Cynthia Rylant is a gifted writer and has written books for all ages. In 1993, she won the Newberry Award for her book Missing May. Another of her titles, Van Gogh Café, was one of the first books I reviewed here. Having penned multiple books for beginning readers, she’s no stranger to this age group. Young readers may be familiar with her books about Henry and Mudge or Mr. Putter and Tabby, two of her other beginning readers series.

Rylant’s text in Poppleton is simple and concise and the stories are filled with humor and warmth. There are three short chapters, each containing a separate story. As with Rylant’s other beginning reader series, the Poppleton books focus on the merits and importance of friendship.

Mark Teague is a prolific illustrator with a crisp, cartoonish style. His watercolor and pencil illustrations in Poppleton are lively and colorful.  Capturing the comical aspect of the text, Teague portrays that comedy adeptly in the facial expressions and body language of the characters.

Poppleton is a pig: he was a city pig but now he’s a country pig. He used to jog; now he gardens. Instead of taking taxis, he takes naps.

He’s learning to adjust to country life and he’s made some new friends. And though he enjoys the company of his new neighbor, Cherry Sue (a llama), her constant invitations are a bit intrusive.  If only he could find a way to say no without hurting her feelings.

When Cherry Sue beckons him again in her signature way, Poppleton can take no more, and he soaks her with the garden hose! He immediately feels remorse and explains to Cherry Sue that, sometimes, he just wants to be left alone. It’s then that Cherry Sue confesses, after all her neighborly invitations, she’d also been feeling obligated to continue the practice. She was trying to find her own way out of the situation! So Poppleton soaks himself with the hose, and the two become best friends.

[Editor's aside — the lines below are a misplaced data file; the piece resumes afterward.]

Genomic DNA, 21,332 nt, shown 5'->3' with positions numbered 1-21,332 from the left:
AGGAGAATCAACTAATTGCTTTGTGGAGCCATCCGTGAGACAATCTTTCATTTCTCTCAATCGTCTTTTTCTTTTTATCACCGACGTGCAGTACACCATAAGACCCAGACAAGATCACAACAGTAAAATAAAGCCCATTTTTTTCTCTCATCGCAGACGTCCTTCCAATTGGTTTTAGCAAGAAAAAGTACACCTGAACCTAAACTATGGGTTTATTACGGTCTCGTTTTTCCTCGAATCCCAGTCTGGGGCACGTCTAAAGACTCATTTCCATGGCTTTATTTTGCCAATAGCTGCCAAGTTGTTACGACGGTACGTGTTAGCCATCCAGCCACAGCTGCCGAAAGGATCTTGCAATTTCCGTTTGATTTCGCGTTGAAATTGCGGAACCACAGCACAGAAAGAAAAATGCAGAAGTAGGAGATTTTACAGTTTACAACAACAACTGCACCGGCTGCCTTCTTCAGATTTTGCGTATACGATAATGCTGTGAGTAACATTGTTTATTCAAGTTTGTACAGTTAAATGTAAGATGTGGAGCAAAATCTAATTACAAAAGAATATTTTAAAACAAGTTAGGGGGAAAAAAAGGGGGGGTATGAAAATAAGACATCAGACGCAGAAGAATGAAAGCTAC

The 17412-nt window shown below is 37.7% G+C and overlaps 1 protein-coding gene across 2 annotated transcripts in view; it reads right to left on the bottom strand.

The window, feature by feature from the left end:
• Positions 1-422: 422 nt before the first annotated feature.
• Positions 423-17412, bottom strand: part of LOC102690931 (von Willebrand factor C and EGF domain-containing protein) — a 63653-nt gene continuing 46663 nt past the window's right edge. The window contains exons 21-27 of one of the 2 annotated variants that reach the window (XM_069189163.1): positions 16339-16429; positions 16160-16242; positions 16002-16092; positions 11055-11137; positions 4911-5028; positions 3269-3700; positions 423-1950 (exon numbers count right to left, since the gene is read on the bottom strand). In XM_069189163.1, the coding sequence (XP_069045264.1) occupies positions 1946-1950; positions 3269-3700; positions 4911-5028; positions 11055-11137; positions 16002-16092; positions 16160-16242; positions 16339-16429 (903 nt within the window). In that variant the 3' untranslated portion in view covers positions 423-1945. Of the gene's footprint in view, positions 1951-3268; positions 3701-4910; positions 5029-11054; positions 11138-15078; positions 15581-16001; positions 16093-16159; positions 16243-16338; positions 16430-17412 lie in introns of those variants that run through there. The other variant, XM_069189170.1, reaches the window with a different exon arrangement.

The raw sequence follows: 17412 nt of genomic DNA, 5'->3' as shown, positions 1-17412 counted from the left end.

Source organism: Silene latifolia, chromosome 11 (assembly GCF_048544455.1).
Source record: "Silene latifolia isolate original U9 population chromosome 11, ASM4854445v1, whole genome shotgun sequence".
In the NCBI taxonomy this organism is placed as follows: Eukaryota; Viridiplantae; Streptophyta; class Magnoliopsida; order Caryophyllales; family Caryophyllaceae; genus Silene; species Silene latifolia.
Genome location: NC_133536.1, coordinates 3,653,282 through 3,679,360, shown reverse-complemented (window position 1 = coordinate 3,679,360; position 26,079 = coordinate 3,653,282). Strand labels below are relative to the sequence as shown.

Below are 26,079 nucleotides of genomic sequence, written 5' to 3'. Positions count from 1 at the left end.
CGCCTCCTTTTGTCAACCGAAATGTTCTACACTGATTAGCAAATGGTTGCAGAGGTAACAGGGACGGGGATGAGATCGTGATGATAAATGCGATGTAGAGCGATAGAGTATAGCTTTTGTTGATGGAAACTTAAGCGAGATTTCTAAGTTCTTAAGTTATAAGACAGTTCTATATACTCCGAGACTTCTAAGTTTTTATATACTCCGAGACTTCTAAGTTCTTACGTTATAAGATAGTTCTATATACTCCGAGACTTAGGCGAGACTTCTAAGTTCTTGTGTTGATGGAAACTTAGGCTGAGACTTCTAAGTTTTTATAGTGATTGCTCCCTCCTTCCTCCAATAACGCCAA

Poppleton’s favorite day of the week is Monday; Monday is library day and Poppleton takes library day very seriously. To prepare, he packs his bag: eyeglasses for reading, book marker for holding his place, pocket watch for the slow parts, tissues for sad parts, and lip balm for the dry parts.

He heads to the library, picks a table all to himself and buries his nose in an adventure book.

At the end of the day, he thanks the librarian, packs his things and slowly walks home, “all dreamy from so much adventure.” Library day is the best day of all.

Fillmore (a goat) is sick in bed and needs to take a pill. Poppleton is trying to help his friend but Fillmore can only take his pill if it’s hidden in food—sweet and soft food, with raspberry filling, and chocolate on top.

Cherry Sue donates her Heavenly Cake to the cause. Filmore doesn’t want to know which piece of cake contains the hidden pill, but after eating nine pieces he knows it’s in the tenth and will eat no more.

Now he wants something lemony, with coconut; Poppleton starts to feel ill too. It takes three days and twenty-seven cakes before the two friends feel well again.

There are seven books in the Poppleton series and all seven are in my personal library. Each time I revisit them, I am reminded of their virtue and am left with a feeling of happiness and delight.